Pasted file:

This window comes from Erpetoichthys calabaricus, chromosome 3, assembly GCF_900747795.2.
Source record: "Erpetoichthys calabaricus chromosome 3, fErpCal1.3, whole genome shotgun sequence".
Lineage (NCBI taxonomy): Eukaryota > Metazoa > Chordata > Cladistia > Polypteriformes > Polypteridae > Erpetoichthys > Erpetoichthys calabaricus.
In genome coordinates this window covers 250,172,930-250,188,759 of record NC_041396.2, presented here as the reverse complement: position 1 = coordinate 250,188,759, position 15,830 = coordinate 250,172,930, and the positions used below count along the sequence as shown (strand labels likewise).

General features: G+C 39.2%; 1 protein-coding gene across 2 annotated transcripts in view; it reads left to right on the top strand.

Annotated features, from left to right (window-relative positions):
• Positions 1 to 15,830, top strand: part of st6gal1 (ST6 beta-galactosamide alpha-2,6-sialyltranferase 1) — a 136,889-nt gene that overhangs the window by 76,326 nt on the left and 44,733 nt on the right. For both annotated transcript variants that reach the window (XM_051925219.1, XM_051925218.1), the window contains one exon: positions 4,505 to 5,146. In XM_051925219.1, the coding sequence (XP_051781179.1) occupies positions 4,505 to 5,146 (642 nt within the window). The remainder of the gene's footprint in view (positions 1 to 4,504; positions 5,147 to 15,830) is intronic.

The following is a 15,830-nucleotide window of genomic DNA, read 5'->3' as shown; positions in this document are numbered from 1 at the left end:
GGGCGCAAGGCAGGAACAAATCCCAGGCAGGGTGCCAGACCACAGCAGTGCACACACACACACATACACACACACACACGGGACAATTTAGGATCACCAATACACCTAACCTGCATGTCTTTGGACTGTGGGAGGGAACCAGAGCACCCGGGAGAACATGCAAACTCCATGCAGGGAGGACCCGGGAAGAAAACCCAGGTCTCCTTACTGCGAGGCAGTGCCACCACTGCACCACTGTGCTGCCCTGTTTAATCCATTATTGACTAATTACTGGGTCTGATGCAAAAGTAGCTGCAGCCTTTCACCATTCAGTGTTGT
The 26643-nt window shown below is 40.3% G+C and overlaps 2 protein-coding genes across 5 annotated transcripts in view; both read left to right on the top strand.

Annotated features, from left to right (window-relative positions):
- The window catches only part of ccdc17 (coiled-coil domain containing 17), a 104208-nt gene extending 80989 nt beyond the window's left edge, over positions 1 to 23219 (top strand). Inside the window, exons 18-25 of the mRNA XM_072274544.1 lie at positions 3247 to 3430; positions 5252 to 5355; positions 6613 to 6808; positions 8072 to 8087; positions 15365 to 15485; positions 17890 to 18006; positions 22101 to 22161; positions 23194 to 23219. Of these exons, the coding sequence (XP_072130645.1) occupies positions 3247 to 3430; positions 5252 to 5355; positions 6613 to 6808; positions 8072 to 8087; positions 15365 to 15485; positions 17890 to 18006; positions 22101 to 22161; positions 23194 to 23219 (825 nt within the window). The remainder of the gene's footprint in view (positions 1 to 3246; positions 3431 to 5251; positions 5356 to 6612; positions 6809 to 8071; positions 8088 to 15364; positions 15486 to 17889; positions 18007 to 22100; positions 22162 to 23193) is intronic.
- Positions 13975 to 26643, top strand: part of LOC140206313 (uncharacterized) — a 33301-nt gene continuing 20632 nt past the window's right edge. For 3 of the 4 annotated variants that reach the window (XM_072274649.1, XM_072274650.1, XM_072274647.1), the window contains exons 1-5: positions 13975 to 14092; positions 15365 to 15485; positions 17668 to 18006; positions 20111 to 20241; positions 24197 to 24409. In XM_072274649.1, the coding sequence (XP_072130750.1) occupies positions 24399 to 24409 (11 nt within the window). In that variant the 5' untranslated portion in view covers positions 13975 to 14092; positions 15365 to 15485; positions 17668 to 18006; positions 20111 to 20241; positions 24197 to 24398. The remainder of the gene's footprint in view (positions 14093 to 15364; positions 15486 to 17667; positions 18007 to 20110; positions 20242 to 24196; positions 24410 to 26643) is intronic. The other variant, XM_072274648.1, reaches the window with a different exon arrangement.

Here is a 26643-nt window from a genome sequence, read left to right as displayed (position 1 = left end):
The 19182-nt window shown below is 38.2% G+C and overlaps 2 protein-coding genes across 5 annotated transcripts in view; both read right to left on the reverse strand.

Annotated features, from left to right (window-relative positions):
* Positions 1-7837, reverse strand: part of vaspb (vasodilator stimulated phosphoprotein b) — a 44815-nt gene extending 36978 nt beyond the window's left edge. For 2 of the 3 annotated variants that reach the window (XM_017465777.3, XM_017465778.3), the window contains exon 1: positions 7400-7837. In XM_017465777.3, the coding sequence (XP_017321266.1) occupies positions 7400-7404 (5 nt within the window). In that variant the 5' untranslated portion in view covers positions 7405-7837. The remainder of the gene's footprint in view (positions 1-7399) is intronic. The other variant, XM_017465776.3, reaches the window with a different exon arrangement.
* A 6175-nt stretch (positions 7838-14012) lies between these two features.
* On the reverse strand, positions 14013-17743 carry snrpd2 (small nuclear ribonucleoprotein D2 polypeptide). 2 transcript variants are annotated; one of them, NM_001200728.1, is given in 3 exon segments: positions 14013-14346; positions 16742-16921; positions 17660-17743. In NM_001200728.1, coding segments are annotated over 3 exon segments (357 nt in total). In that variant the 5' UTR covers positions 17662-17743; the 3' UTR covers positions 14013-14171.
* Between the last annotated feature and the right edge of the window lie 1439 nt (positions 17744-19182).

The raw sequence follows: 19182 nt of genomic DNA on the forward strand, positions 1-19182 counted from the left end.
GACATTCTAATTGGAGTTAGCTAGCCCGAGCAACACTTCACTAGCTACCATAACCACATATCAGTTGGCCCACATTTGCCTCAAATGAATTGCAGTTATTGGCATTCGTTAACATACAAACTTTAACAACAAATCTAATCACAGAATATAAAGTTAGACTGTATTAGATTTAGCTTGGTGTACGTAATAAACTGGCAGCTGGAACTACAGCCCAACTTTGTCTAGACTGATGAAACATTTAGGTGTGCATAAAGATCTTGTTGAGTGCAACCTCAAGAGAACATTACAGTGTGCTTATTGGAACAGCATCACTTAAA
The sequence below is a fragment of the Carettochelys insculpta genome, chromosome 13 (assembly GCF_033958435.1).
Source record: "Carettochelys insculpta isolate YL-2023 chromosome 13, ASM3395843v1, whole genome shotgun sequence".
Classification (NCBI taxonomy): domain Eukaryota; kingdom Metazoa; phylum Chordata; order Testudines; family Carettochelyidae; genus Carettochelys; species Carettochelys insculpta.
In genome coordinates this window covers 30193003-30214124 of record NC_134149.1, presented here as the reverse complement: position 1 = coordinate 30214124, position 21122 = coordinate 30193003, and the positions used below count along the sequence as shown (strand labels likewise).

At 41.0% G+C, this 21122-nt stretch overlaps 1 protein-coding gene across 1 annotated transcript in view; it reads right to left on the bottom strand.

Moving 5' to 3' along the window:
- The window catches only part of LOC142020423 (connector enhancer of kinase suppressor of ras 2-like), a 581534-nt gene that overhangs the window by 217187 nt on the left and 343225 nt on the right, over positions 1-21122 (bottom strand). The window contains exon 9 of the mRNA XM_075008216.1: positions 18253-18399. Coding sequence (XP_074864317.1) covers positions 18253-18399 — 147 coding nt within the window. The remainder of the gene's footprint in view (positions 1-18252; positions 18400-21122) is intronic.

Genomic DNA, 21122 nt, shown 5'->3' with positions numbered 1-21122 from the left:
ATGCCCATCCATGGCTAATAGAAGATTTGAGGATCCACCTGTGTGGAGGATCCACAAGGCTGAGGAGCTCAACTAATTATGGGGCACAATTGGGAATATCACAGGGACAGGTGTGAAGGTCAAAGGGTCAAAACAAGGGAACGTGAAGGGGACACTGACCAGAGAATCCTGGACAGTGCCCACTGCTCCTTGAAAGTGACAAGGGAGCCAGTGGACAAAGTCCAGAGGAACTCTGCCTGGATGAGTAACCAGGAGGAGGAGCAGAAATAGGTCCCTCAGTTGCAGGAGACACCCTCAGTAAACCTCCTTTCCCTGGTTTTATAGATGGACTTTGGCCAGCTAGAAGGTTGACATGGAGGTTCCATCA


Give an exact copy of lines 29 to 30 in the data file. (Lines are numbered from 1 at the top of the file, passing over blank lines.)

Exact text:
- The window catches only part of LOC142020423 (connector enhancer of kinase suppressor of ras 2-like), a 581534-nt gene that overhangs the window by 217187 nt on the left and 343225 nt on the right, over positions 1-21122 (bottom strand). The window contains exon 9 of the mRNA XM_075008216.1: positions 18253-18399. Coding sequence (XP_074864317.1) covers positions 18253-18399 — 147 coding nt within the window. The remainder of the gene's footprint in view (positions 1-18252; positions 18400-21122) is intronic.

Genomic DNA, 21122 nt, shown 5'->3' with positions numbered 1-21122 from the left: